When the Pharisees and some of the scribes who had come from Jerusalem gathered around Jesus, they noticed that some of his disciples were eating with defiled hands, that is, without washing them. (For the Pharisees, and all the Jews, do not eat unless they thoroughly wash their hands, thus observing the tradition of the elders; and they do not eat anything from the market unless they wash it; and there are also many other traditions that they observe, the washing of cups, pots, and bronze kettles.)
Here they are: the scribes and Pharisees from Jerusalem. They are not bringing their sick, like the Galileans in yesterday’s reading. So they are not vulnerable, they don’t have to bother about love. That clarifies their minds so that they can think about the law. Immediately they find fault and go into the attack. Shallow, Jesus called them: more concerned with external regulations than with the inner reality; more concerned with law than with the heart (in the Scriptures the heart is a symbol of the whole inner life of a person).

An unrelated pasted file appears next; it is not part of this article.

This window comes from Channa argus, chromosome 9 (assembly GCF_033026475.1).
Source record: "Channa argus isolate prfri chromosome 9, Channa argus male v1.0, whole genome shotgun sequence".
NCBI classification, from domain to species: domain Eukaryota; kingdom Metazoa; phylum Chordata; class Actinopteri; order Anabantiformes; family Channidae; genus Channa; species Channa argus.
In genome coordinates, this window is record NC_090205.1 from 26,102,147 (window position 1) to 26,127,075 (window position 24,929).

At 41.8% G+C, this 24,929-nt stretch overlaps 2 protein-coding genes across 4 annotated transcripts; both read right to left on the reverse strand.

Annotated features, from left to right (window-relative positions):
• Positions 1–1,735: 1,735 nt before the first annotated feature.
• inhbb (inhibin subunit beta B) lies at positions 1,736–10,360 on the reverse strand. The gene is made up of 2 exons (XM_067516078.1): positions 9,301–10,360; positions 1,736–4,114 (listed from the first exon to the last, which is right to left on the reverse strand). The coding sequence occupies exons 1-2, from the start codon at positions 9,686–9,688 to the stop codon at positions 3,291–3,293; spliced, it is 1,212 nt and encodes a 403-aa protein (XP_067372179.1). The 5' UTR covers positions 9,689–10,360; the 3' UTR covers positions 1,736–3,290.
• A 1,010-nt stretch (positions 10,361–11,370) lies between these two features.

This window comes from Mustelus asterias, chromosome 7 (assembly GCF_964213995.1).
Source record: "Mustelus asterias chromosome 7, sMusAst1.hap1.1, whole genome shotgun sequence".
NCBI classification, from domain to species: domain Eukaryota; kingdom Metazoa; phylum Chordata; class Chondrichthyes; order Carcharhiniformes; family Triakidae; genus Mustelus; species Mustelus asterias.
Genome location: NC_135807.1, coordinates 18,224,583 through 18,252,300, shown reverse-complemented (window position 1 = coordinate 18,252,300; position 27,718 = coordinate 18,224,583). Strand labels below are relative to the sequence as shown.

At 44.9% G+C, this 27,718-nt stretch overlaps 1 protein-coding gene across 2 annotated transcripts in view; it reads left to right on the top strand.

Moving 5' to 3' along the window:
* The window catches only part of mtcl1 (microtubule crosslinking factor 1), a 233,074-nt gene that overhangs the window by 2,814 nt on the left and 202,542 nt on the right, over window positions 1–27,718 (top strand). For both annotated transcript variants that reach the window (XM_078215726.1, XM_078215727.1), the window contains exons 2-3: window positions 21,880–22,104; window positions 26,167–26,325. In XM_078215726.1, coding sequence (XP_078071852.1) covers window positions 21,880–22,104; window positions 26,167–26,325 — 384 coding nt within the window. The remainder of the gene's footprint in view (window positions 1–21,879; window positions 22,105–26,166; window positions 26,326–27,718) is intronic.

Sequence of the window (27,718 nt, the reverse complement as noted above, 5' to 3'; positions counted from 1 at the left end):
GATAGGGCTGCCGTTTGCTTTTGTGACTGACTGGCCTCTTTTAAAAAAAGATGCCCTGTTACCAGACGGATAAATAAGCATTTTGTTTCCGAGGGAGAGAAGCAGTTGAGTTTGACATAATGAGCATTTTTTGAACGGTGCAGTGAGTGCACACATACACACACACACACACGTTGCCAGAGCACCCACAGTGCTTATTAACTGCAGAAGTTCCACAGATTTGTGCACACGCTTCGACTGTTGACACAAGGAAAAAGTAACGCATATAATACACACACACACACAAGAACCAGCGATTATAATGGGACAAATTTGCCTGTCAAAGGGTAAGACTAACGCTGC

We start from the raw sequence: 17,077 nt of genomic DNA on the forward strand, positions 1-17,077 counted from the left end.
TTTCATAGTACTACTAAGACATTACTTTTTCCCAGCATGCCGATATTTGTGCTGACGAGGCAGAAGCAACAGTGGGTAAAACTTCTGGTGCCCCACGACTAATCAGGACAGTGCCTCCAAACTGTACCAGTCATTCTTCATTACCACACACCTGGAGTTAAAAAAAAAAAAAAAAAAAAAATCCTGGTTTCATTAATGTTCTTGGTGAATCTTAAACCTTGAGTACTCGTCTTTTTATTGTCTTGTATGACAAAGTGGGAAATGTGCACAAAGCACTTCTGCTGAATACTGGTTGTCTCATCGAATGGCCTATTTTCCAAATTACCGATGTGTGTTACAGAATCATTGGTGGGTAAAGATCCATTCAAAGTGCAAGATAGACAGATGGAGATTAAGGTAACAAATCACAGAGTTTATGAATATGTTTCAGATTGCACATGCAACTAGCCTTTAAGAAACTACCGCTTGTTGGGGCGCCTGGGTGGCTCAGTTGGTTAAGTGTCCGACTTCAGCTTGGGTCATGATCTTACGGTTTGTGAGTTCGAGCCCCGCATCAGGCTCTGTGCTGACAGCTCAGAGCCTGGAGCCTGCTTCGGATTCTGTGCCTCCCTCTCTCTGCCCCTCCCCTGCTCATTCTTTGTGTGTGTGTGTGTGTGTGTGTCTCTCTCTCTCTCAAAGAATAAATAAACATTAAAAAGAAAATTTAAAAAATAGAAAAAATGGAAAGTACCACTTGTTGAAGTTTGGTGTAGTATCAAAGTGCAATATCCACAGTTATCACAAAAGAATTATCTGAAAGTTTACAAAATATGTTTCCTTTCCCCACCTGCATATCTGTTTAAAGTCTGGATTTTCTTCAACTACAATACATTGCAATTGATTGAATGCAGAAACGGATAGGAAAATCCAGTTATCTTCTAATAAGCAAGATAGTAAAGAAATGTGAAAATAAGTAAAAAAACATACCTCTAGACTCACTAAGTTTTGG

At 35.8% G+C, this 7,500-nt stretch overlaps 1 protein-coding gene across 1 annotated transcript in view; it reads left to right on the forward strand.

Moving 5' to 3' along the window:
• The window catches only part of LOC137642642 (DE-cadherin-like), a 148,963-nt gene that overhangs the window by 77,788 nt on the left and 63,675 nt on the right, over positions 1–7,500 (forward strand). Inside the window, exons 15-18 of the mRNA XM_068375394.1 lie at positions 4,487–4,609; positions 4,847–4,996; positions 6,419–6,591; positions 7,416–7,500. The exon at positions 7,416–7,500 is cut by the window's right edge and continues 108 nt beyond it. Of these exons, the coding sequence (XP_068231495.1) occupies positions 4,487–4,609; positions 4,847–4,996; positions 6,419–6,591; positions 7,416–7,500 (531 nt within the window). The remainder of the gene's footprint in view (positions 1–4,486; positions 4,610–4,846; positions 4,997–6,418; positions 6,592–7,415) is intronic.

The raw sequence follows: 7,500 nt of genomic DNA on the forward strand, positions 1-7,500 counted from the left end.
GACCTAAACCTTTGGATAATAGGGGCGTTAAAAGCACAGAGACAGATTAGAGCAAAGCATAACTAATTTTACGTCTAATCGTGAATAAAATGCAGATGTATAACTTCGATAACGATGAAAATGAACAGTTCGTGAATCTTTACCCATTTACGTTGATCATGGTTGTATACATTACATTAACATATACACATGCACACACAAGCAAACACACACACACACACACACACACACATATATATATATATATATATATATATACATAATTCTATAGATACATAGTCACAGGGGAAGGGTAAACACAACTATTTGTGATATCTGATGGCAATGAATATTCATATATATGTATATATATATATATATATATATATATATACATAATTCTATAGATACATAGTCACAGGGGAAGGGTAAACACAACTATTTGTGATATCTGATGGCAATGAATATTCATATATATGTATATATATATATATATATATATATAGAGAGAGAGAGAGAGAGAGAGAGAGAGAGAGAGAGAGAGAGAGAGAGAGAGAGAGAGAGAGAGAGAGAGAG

Briefly, the word ‘corban’ means ‘gift’. Anything brought to the Temple treasury was said to be ‘corban’ and could never again be put to secular use. Now, a rebellious son might say to his parents, “Any benefit or enjoyment you might have by me, I now declare it ‘corban’!” It meant that he was no longer bound to help or support them in any way! “So it frequently happened,” wrote St Jerome, “that while father and mother were destitute, their children were offering sacrifices for the priests and scribes to consume.” Jesus raged against this. “You abandon the commandment of God [the commandment to love and honour your parents] and hold to human tradition [corban].” For all their talk about God, religious lawyers can't cope well with God. God seems too concerned with individuals, and is therefore unpredictable. Love just muddies the pitch for lawyers.
It is pleasant to rail against these Pharisaical customs, but in the end I have to enquire what my own similar customs are.
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